This chapter is about the major policy issue of nursing resource allocation for hospitals. Health service executives have different views about whether systems based on ratios or those based on patient dependency are more accurate. This chapter reports on a statistical analysis of almost 2 million hours of nursing data provided by 22 acute care public and private hospitals in Australia, New Zealand, and Thailand. The TrendCare informatics system was selected because it has the capacity to simultaneously measure nurse patient ratios and nursing workloads by a dependency method of nursing hours per patient day. The results showed that TrendCare predicts actual direct nursing care requirements with greater accuracy than ratios for all hospital and patient types, facilitating better allocation of nursing resources and demonstrating that the cost of nursing care would be less for hospitals using that system than for ratios. This is an important outcome for nursing informatics.
Insights Into An Information Deficit
The objective of this chapter is to illustrate the influence nurses can have on policy development and refinement in a climate of contrasting views and practices, using data and trends analysis from an Australian patient level workload informatics system. A study was designed to inform the debate about future policy directions in workforce planning. It is expected to be of interest to all stakeholders and notably to funding agencies that have established nursing policy using either of these two systems to measure and allocate nursing workloads. Examples of these policies include the introduction of mandated nurse patient ratios in Victoria (Australia’s second most populated state) by the Department of Human Services (DHS), the Safe Staffing Law governing hospitals and nurse patient ratios in California, USA and a staffing by TrendCare agreement incorporated in the Enterprise Bargaining Agreements of some regional Victorian public hospitals (Plummer, 2005)..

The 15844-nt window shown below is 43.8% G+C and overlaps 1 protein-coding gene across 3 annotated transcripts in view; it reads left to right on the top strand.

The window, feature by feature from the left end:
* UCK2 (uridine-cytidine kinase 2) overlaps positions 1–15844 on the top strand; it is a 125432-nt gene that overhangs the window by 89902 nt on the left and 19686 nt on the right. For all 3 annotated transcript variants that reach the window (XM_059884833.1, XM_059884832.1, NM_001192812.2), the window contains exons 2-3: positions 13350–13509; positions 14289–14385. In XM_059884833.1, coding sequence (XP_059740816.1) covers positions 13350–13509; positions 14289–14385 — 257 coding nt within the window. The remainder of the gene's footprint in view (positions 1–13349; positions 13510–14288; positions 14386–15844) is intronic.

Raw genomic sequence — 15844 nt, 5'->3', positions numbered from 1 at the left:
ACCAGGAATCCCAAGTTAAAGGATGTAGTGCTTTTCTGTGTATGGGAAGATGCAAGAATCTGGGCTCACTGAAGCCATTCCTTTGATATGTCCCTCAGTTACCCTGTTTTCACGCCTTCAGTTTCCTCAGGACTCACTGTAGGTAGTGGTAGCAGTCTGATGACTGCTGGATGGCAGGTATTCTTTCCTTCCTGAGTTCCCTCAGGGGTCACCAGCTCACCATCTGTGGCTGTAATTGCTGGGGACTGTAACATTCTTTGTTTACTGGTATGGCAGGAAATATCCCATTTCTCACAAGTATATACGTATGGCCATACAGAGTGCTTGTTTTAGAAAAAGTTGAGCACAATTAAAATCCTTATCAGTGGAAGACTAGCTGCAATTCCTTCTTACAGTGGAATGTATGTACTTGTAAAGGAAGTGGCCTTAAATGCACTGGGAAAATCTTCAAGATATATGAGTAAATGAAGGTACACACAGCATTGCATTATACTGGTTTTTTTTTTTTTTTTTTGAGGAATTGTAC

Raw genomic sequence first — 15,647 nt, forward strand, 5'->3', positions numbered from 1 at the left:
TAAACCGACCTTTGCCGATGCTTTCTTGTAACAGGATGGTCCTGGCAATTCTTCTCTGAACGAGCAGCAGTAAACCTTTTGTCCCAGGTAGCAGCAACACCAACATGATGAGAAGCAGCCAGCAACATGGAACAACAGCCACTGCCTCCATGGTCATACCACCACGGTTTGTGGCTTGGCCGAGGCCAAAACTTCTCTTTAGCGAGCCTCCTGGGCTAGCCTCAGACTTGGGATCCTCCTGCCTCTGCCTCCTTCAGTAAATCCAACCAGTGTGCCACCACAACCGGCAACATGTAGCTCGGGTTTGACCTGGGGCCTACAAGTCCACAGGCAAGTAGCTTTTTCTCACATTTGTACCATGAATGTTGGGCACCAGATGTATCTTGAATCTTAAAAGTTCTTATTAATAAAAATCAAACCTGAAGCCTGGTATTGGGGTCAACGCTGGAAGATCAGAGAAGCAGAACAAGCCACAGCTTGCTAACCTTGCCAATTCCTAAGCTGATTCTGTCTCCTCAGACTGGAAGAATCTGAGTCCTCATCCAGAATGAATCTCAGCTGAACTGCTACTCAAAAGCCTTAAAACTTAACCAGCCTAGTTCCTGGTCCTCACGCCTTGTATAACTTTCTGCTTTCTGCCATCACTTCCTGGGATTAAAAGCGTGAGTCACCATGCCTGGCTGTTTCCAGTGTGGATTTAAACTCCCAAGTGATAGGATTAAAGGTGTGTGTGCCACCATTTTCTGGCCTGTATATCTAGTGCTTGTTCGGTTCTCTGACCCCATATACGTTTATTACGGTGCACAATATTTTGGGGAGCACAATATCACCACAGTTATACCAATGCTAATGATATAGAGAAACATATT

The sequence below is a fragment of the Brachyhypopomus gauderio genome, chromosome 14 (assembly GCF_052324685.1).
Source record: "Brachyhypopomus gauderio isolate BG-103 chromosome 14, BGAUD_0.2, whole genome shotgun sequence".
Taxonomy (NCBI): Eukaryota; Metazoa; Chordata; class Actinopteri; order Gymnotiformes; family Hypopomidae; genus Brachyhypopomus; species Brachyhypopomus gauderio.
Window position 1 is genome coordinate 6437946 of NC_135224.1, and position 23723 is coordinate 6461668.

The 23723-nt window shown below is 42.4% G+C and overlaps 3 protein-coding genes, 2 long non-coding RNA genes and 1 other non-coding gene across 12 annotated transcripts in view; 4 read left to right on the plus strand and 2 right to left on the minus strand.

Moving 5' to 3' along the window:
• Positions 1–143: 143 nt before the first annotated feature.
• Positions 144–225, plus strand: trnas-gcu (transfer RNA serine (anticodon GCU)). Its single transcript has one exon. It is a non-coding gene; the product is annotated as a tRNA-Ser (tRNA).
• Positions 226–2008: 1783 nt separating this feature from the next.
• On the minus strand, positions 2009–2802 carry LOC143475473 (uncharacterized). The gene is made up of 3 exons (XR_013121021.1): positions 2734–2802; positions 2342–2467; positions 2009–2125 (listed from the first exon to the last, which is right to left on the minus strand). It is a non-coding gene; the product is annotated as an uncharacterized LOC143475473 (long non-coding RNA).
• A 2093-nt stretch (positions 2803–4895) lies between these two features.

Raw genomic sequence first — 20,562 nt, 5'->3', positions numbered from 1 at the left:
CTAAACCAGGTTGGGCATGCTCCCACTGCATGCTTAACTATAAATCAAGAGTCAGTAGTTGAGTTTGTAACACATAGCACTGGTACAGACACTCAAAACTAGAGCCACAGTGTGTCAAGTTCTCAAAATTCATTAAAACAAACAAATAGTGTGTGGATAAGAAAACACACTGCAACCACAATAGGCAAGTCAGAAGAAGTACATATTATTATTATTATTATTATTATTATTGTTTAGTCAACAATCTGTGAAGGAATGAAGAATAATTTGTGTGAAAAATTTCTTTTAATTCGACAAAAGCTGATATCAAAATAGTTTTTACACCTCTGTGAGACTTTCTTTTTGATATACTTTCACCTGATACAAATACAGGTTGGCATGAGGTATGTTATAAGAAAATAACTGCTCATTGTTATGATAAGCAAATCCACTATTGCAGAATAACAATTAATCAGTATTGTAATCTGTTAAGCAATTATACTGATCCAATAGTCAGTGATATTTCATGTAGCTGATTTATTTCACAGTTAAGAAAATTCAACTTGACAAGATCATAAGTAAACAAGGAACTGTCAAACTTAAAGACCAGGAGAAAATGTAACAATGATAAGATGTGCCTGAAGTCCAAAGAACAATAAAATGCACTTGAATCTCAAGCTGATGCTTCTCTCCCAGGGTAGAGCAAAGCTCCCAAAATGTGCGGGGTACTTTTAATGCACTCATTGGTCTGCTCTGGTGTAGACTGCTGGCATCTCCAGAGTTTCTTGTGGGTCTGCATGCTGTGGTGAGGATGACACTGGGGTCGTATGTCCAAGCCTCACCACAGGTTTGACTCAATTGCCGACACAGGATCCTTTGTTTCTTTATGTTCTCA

This study was set in the policy arena of the Victorian public hospital experience where a staffing ratio law had been passed that trumped acuity based staffing. It was conducted from the perspective of an observer, attempting to understand the political and clinical landscape of mandated nurse patient ratios and was designed to shed light on a situation where policy has been established in the absence of data and the alternative was never tested. The study was grounded in nursing resource allocation and costs frameworks and is in effect a simulation of two different policy approaches. This was a correlational study of a retrospective cohort of nursing workload reports for the same patients and staff, during the same cross-sectional period of time. It was a study that will inform policy decisions on workloads.